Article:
The New Year marks not only the beginning or boycotting of 2016 resolutions. On January 1, the 807 bills Governor Jerry Brown this year signed into existence will also go into effect. From hoverboards to high school health class to gun control, here are some of the most interesting new laws:
Thanks to the CHP, electric bikes have been divided into three classes based on their speed. Electric bike aficionados should know they’re legally allowed to ride on bike paths, but riders must be at least 16 years old and wear a helmet if their bike travels up to 28 mph. Most electric bikes, however, are geared to max out at 20 mph. Breaking AB 1096 is equivalent to violating the California Vehicle Code.
The new year marks the start of California’s commitment to get 50 percent of its energy from renewable sources like solar and wind by 2030. State Senate leader Kevin de León and 37th District Assemblymember Das Williams wrote SB 350, which works together with Williams’ SB 802 — the new law allowing utility companies like PG&E to incentivize building owners who rebuild to strict energy efficiency standards.
In 2016, California employers must pay women and men the same for “substantially similar work.” Authored by Senator Hannah-Beth Jackson, SB 358 targets the gender wage gap by broadening existing equal pay for equal work laws. The law puts the onus on employers to justify any wage discrepancies between male and female employees. The new law also protects from retaliation women who ask about their colleagues’ salaries.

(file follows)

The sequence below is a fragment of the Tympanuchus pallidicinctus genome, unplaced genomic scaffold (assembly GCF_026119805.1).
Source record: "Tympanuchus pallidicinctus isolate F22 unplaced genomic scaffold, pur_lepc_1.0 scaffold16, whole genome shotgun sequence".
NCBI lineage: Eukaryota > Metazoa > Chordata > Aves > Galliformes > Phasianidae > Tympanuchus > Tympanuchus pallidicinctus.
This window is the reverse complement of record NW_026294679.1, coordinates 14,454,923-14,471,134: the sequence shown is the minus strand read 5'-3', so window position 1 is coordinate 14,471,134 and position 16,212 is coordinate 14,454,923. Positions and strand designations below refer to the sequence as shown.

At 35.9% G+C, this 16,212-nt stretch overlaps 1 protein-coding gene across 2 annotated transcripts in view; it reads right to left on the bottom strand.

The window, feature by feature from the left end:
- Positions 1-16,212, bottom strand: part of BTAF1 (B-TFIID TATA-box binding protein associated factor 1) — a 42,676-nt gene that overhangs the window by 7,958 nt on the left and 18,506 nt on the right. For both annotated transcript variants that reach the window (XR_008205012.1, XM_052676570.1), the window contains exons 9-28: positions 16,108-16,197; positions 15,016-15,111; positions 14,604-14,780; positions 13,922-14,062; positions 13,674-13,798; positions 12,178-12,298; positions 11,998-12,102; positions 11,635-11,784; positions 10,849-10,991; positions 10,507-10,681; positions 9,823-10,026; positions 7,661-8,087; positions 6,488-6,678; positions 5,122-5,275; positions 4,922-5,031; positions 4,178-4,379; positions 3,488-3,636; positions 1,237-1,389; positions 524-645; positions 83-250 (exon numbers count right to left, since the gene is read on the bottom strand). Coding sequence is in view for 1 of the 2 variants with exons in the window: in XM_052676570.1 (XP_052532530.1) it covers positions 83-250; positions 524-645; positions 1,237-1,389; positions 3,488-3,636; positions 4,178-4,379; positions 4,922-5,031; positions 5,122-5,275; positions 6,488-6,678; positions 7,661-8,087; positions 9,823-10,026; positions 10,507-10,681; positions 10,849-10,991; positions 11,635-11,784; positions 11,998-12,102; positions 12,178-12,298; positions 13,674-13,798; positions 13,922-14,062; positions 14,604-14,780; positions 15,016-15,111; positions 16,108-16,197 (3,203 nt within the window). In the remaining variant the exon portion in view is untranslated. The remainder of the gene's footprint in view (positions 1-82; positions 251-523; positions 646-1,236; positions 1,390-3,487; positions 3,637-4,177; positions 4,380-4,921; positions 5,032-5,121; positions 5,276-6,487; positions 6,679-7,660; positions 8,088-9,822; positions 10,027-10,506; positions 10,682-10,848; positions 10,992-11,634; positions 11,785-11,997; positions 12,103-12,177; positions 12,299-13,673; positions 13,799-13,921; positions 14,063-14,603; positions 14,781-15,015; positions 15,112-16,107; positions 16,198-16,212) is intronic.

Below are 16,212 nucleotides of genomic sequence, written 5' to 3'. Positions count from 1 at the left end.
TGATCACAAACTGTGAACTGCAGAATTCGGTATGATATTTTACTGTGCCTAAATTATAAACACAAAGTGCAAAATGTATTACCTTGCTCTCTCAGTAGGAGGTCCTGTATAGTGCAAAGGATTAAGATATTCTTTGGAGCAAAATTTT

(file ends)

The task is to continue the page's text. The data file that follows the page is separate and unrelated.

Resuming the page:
Grocery Store Jobs
Following the Albertsons-Safeway merger and subsequent demise of the Haggen grocery chain, which cost hundreds of California grocery workers their jobs, AB 359 requires stores to retain employees for 90 rather than 60 days after the store changes owners. In September, Haggen announced over 3,400 employees in its southwest market would be laid off right before Thanksgiving. In 2016, workers can still be fired during the transitional period, but the law encourages new owners to consider hiring existing employees.
Despite much opposition from gun rights lobbyists, SB 707 bans those allowed to carry guns from bringing them to K-12 schools and college campuses without campus permission. The penalty is at least a misdemeanor and possibly a felony. “Honorably retired” law enforcement officers, however, are exempt in this law sponsored by the California College and University Police Chiefs Association.
From the desks of Assemblymembers Williams and 15th District representative Nancy Skinner in response to the Isla Vista killings, AB 1014 lets concerned family members obtain a gun restraining order preventing potentially violent relatives from owning a gun for 21 days. The family must still go through a judicial process to do so.
Toy guns must be brighter colored, fluorescent, or translucent in order to prevent cops from mistaking children’s air-soft guns for the real thing. SB 199 is spurred by, among other incidents, the 2013 deputy shooting of a 13-year-old boy in Santa Rosa. Andy Lopez was killed when a Sonoma County Sheriff’s Deputy mistook his toy gun for a deadly weapon.
Drivers and bicyclists beware: under SB 491 it’s against the law to wear headphone earbuds, headsets, or earplugs covering both ears while driving or riding.
The high school class of 2016 will graduate without having to pass the exit exam, which is being canned because it’s no longer aligned with California’s Common Core Standards. SB 172 exempts high school seniors from the test through the 2017-2018 school year. Even students, had they passed the exam, would have graduated as early as 2004, can apply for their diploma.